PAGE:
When finally adopted at the age of six, I realised very quickly that my new home was not going to be much of an improvement on the foster homes, because my adopted mother was a woman so full of rage and fear that she was unable to nurture or love a child. She used physical force to get her point across, and beat me regularly. I settled down to wait until I was sixteen, and could leave home.

 (It wasn't until I was an adult, sitting in the kitchen one day with my first husband's youngest daughter upon my lap, chatting to me about a movie she'd seen, and playing with my then waist-length hair, that it struck me how frail and delicate she was - her hands and wrists were tiny. I'd been told for many years that the beatings I suffered were my own fault, that I had caused them through my own choices. I took that information and internalised it, accepted it in some internal measuring place we all have. It wasn't until that day in my kitchen, that it struck me all at once - I had been about the size of the little girl in my arms,  and there was no way a child that age or size could have "deserved" the beatings that were administered to me. I just wasn't that "bad.")

When I left my adoptive home I quickly became involved with a raging alcoholic - my first husband. For ten years I hoped that he would change, and waited for things to improve, so I could be happy. It didn't happen, and I left that marriage no happier than I'd entered.

My second husband was a sober alcoholic, but not in recovery. His ego was the size of a mastodon, and I was miserable in that marriage, too. I had figured out very quickly, when he moved me to a town in which he'd lived before, where he felt comfortable and I knew no-one, that he didn't care how I felt, as long as he was content. I tried to work my Al-Anon program and accept my lot in life, but I had the feeling that there must be more to life, and to a relationship.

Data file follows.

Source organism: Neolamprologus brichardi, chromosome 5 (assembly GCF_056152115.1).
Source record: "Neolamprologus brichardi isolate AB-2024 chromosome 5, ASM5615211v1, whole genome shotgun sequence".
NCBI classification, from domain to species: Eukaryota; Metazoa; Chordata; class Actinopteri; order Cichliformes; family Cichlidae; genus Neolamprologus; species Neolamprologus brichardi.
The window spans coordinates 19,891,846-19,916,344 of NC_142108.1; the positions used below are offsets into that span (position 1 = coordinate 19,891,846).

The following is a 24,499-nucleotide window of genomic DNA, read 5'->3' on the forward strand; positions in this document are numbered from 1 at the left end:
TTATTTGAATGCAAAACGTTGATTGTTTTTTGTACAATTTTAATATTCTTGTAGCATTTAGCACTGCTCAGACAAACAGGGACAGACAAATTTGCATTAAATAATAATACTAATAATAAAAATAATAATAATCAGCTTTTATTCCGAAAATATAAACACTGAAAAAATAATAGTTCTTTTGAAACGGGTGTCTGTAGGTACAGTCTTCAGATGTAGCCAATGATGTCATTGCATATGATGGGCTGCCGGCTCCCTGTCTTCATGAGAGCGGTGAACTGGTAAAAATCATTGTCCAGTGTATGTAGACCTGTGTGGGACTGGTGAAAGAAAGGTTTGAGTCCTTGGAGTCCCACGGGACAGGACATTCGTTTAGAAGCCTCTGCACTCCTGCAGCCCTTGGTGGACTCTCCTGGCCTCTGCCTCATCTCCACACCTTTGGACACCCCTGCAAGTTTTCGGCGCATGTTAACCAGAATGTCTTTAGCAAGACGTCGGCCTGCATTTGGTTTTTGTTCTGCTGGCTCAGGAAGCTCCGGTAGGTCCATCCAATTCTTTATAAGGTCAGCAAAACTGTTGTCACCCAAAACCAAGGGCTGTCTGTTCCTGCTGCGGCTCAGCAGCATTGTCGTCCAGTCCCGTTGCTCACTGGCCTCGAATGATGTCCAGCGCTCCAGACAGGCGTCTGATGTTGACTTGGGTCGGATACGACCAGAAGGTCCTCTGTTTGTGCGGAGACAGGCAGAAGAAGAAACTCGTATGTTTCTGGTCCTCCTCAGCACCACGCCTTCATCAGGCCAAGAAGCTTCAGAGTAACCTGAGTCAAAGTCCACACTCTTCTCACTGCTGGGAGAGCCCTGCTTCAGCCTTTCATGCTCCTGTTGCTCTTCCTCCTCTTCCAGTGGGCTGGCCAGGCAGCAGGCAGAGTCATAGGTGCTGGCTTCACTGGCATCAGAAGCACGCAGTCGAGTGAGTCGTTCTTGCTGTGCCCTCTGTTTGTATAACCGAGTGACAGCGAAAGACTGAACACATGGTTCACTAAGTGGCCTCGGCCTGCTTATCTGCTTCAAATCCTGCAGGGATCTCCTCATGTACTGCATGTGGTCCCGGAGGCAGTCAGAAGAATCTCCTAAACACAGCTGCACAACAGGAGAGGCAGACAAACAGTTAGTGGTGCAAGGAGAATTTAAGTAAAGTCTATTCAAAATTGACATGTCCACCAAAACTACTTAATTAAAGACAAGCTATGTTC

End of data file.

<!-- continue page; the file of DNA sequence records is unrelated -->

When I left that marriage a year and 3 months ago, I grieved for my little dog, whom I'd had for six years, but had to give back to the breeder. I knew I'd never be able to afford to look after her the way she deserved, since I was going to be living on a disability pension. I grieved for her, and for the death of my dear friend, who had died a few months prior to my leaving.

During that marriage, I had learned to find happiness in my friendships and my siblings, in gardening and art., but on some level, I was still waiting.

Alone, and once again living in the city I love and where I feel at home, I had begun to find a real happiness, and life was a wonderful adventure. I met Robert after almost a year, and we became first friends, and then as we realised how well matched we are, more than friends. I found myself eagerly anticipating the next time we got together, for the conversation was wide-ranging, our interests intersected in plants and gardening, and other areas of life, and we can make each other howl with laughter. I slowly, ever-so-slowly, allowed him access to the part of my character which had before then been closed away for over 50 years - my deepest feelings. I trust him completely, and it's an astounding feeling, this amazing trust. I had stopped waiting, because life had given me everything about which I'd dreamed.

We had 3 months of bliss uninterrupted, then I was diagnosed with cancer. I began once again to wait, but the waiting was of a very different kind this time around, because I have a partner who waits with me, for the tests to take place, and soon, for the results of the tests. I'll know on Oct 10th exactly what it is that I am facing, whether surgery is an option, or if the prognosis is grim. This time, I have only been waiting for short periods of time before I've pushed that thinking right out of my head, and gone back to dealing with the glorious delight of daily life in a relationship with a man I'm crazy in love with, who loves me. Somehow, even facing the most frightening possibility of my life, I am waking up full of joy and delight, turning to catch sight of my beloved's sleepy face on the pillow beside me, and greeting him with a bursting affection.

I'm waiting for the results of the tests, but I am also living in a way unknown to me before now, and this I wouldn't give up for a clean bill of health. I'll take it all, good and not-so-great, because all of it makes up my life, and life is good.

Saturday, September 21, 2013

Mood Swings.